YELLOW-RUMPED WARBLER (Setophaga coronata) – A few folks saw a bird that they described as this species, a very rare bird in Jamaica in December and one of just a few records from the coast at that time of year.
YELLOW-THROATED WARBLER (Setophaga dominica) – We were at Bamboo Beach when one of these very attractive warblers came in to check us out. This species isn't very common in Jamaica and is certainly not seen on a majority of our trips.
PRAIRIE WARBLER (Setophaga discolor) – Tallied on about half of our days, this is another fairly widespread warbler that we saw repeatedly at Green Castle Estate.
Thraupidae (Tanagers and Allies)
BANANAQUIT (GREATER ANTILLEAN) (Coereba flaveola flaveola) – A tiny but colorful species that ended up being quite common, especially in flowering trees and bushes.
YELLOW-FACED GRASSQUIT (Tiaris olivaceus olivaceus) – Our best looks at this small, ground-loving species came from the Rocklands Bird Sanctuary where they were coming to feed on the seed.

Here's our group with the Blue Mountains behind us. Pictured in the front left is local guide Dwayne, and in the front right is guide Cory Gregory. I'm not entirely sure who the photo credit goes to but it must have been Raymond!

ORANGEQUIT (Euneornis campestris) – This Jamaican endemic is a curious study; it's the sole member of its genus. It's a nice-looking bird too; the males with that distinct orange chin patch. We had numerous sightings of these including some really close views from Rocklands Bird Sanctuary. [E]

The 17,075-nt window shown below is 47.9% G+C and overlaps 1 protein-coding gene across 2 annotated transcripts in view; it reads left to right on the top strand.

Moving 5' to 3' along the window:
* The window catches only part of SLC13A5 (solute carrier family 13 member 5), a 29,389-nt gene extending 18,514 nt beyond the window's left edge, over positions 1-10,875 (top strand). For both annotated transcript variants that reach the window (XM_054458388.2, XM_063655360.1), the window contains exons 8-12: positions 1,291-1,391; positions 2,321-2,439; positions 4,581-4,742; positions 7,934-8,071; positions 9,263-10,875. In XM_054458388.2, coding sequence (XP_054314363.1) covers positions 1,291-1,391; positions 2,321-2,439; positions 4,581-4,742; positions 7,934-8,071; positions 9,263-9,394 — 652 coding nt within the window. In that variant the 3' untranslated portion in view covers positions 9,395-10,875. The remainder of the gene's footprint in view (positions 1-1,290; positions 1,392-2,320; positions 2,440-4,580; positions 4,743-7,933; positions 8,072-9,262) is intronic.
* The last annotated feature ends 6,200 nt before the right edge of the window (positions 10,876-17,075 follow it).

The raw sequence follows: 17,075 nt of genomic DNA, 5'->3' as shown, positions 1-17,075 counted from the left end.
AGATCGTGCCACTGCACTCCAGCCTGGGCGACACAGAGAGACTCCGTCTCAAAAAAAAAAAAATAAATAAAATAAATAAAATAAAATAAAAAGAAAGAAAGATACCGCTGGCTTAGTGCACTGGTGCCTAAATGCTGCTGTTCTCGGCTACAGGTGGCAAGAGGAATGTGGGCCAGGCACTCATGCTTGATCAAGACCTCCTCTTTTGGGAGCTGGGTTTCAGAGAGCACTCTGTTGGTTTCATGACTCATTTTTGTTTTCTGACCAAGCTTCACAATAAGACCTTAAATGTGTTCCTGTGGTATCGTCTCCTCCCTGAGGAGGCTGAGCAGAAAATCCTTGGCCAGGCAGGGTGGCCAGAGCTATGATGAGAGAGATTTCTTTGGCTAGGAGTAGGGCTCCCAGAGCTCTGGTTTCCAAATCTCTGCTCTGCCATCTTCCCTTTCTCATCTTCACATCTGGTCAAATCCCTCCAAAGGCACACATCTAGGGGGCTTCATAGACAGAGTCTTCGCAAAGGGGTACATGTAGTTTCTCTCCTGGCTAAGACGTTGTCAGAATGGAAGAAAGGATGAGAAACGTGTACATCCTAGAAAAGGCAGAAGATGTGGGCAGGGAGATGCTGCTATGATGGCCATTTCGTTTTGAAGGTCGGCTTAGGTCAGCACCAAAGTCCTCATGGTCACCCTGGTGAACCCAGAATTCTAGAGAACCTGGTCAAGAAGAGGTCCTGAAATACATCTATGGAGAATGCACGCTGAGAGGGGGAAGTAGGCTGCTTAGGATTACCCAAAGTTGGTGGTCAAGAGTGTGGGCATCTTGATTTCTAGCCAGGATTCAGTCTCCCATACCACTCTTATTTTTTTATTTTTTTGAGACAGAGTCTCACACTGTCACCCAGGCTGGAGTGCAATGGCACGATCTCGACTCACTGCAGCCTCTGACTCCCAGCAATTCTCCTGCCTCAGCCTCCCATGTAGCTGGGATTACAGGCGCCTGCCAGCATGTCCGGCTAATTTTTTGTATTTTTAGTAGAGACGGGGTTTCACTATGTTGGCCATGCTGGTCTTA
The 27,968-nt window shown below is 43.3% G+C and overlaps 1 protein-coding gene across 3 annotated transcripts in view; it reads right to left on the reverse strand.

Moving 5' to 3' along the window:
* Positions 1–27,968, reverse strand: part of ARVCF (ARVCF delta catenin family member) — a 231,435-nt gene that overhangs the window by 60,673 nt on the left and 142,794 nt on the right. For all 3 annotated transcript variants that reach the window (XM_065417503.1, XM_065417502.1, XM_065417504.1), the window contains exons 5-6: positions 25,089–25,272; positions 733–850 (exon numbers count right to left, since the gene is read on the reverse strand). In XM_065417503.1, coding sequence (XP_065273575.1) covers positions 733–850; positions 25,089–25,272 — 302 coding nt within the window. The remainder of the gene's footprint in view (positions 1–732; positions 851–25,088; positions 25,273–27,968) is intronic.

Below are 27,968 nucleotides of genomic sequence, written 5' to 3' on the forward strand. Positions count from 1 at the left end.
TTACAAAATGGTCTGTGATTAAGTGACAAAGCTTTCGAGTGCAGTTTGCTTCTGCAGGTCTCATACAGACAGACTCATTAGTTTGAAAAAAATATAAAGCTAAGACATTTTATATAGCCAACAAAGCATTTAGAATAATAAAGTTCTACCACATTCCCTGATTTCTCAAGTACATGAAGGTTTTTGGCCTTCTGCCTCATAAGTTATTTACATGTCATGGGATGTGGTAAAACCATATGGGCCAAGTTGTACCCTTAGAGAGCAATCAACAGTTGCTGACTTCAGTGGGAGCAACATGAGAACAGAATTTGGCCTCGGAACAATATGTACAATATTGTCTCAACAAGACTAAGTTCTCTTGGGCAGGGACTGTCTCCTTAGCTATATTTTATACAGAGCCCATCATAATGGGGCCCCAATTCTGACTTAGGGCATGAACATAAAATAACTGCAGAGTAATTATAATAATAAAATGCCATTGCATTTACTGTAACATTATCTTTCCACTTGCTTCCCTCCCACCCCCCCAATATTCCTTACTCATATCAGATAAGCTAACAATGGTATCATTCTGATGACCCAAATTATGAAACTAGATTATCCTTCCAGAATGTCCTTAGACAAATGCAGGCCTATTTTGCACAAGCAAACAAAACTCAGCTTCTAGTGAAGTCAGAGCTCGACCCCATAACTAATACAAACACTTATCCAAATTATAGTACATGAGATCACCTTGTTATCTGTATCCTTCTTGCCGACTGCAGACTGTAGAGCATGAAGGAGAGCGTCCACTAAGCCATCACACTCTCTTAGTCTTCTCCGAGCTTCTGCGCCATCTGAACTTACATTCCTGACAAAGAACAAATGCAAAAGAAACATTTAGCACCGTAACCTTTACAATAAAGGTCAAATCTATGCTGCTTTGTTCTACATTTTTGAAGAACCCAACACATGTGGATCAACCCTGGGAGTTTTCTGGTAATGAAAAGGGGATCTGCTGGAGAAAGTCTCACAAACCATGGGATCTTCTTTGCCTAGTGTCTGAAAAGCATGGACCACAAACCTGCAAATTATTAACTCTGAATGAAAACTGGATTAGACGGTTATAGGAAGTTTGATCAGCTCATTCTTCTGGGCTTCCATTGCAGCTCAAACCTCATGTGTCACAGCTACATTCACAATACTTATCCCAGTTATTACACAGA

GREATER ANTILLEAN BULLFINCH (Melopyrrha violacea ruficollis) – This red-faced regional endemic turned up a time or two, mostly at Green Castle and Ecclesdown Road.
YELLOW-SHOULDERED GRASSQUIT (Loxipasser anoxanthus) – Of all the grassquits on our tour, this one was the specialty of the bunch, an endemic to Jamaica. Most of us got repeated looks but there were times when these guys would just not sit still! We saw them at Green Castle on our first day, up in the Blue Mountains, and again at Dunn's River Falls. [E]
BLACK-FACED GRASSQUIT (Melanospiza bicolor marchii) – Our best looks at this plainly-marked grassquit came from the Blue Mountains and Rocklands Bird Sanctuary.

SMALL INDIAN MONGOOSE (Herpestes auropunctatus) – We actually encountered quite a few of these introduced animals including a little group of them in Discovery Bay on our first day. Sadly, these take a biological toll on the native wildlife in Jamaica. [I]


Totals for the tour: 118 bird taxa and 1 mammal taxa